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Tappeh Sang-e Chakhmaq and the beginning of the Neolithic in north-east Iran

by Myriam Méziou - published on

By Kourosh Roustaei, Marjan Mashkour and Margareta Tengberg. Antiquity 89 345 (2015): 573–595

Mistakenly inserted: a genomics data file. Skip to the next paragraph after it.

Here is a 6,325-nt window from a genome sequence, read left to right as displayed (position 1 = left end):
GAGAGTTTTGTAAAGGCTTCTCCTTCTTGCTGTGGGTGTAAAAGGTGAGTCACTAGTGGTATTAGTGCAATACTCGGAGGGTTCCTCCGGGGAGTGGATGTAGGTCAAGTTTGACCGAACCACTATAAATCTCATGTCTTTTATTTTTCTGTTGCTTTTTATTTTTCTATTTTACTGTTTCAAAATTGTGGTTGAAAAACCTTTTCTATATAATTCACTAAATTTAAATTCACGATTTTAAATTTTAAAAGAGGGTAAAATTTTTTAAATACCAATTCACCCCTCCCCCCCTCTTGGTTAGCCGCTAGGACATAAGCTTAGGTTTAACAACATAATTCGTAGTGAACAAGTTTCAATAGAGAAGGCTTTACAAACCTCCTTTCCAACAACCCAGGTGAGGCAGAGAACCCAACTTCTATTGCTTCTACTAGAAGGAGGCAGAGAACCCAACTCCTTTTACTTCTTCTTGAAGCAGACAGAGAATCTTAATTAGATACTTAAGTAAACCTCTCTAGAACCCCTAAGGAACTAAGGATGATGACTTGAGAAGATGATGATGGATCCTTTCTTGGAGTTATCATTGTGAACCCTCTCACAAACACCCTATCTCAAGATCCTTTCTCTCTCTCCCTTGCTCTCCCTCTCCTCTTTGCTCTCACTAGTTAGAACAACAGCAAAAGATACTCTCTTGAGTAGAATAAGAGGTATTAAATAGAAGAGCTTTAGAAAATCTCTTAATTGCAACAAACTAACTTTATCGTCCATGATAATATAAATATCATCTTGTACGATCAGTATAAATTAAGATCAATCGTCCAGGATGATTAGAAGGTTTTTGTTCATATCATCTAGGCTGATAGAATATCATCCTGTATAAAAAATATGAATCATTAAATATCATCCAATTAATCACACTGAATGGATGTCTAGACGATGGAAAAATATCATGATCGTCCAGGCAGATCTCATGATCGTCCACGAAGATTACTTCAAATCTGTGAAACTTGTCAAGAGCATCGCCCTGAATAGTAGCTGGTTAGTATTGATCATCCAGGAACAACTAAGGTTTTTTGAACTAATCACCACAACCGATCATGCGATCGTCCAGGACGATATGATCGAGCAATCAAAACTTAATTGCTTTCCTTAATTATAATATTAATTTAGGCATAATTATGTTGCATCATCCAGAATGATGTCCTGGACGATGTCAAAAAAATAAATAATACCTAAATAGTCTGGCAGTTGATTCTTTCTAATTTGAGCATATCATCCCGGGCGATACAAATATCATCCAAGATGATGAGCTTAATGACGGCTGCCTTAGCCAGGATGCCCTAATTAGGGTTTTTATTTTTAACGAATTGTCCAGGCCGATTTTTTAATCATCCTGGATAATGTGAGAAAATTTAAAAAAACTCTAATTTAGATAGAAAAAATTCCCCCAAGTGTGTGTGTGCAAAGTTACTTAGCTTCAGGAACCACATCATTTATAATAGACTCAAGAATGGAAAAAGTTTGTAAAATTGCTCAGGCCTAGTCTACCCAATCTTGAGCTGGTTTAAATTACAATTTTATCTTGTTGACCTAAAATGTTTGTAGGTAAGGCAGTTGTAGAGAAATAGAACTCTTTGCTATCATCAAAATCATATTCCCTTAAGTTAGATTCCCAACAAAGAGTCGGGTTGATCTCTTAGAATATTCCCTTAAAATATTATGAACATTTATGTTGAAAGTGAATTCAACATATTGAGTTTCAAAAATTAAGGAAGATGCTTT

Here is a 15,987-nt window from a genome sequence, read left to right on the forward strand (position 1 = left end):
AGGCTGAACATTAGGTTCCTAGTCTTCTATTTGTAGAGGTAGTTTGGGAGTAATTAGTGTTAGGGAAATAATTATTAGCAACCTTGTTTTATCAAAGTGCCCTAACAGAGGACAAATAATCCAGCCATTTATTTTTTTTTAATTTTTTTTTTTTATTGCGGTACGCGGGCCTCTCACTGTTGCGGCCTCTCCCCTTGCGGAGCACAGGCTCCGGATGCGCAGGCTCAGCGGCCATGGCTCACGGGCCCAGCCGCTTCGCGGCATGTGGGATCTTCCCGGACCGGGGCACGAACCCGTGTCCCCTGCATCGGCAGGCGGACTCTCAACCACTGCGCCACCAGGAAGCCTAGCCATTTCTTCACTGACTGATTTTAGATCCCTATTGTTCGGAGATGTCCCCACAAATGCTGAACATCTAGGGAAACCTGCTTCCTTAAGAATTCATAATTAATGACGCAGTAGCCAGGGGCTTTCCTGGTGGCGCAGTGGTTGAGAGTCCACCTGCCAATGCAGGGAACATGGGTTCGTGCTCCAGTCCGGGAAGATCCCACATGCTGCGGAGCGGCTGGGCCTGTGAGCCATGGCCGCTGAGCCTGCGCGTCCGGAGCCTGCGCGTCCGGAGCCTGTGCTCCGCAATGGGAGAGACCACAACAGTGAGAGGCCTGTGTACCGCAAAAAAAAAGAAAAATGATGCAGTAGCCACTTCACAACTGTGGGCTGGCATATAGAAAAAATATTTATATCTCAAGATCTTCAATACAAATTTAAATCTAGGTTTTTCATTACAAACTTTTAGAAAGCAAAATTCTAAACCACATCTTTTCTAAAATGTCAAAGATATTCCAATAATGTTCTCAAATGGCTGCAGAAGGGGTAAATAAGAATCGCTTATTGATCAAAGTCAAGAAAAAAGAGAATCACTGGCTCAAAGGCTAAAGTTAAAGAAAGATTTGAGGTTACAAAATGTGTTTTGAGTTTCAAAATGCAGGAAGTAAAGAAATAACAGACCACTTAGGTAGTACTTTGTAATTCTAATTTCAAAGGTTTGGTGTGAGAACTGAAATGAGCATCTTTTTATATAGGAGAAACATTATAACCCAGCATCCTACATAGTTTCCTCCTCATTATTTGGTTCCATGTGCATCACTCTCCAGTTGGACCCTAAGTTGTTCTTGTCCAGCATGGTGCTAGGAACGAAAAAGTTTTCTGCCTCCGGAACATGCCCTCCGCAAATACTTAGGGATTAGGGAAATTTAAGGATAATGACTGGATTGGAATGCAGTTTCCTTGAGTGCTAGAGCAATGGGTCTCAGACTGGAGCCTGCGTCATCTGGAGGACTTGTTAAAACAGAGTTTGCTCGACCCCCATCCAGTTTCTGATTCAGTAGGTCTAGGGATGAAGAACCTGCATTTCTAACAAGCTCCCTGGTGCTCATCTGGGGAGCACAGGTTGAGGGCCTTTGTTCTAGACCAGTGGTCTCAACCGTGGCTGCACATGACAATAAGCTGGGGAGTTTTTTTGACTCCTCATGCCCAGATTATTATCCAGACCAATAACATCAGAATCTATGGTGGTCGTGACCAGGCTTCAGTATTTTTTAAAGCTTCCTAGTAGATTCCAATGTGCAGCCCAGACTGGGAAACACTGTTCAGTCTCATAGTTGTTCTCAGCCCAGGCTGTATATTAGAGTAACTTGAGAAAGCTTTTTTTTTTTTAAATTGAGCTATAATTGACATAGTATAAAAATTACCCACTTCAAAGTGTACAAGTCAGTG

Attempts to understand the origins of domestication and sedentary settlement in the Near East have traditionally focused on the Fertile Crescent. Beyond this region, however, in the foothills of the Alborz Mountains of north-eastern Iran, evidence has emerged that charts the Neolithic transition over a period of 1500 years. Investigations at the twin mounds of Tappeh Sang-e Chakhmaq have revealed pre-pottery and pottery Neolithic occupation in a sequence long enough to document the evolving exploitation of plants and animals leading to the development of a permanent, agro-pastoral community during the eighth to sixth millennia BC. The continuous occupation of this settlement during this crucial transition allows significant changes in lifestyle to be mapped, and provides a new framework for the earliest Neolithic occupation of Iran.

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